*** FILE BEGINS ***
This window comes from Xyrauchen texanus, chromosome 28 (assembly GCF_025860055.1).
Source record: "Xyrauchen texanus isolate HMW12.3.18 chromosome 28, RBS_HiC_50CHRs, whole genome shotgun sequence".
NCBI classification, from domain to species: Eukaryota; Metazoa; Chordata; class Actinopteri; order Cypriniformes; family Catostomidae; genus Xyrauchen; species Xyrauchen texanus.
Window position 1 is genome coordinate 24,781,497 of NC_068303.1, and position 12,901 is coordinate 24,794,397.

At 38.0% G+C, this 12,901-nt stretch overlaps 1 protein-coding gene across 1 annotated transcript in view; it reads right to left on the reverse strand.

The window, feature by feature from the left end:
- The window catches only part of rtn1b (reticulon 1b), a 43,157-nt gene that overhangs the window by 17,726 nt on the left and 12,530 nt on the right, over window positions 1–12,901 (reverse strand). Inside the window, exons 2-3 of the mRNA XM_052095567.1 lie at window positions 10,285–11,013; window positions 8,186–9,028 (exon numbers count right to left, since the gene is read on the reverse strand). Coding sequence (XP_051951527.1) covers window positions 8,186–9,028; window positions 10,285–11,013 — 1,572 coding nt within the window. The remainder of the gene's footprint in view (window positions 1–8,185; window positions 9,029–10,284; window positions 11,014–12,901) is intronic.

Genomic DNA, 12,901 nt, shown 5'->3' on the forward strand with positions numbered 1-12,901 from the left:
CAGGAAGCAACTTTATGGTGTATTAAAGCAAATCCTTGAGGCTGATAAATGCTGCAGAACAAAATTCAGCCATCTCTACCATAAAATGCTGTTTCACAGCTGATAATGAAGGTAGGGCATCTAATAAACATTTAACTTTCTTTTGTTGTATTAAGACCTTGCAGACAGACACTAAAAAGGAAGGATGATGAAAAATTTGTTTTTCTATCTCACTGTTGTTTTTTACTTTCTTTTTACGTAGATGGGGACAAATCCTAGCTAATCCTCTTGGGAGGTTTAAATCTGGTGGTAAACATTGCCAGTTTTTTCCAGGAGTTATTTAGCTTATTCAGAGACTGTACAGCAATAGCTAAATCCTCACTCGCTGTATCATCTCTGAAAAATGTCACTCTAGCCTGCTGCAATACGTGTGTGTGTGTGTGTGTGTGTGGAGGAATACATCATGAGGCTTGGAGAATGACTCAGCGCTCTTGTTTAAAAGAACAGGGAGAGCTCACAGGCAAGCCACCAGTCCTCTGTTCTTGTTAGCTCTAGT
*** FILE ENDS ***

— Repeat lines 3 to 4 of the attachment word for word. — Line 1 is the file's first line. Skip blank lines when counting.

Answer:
NCBI classification, from domain to species: Eukaryota; Metazoa; Chordata; class Actinopteri; order Cypriniformes; family Catostomidae; genus Xyrauchen; species Xyrauchen texanus.
Window position 1 is genome coordinate 24,781,497 of NC_068303.1, and position 12,901 is coordinate 24,794,397.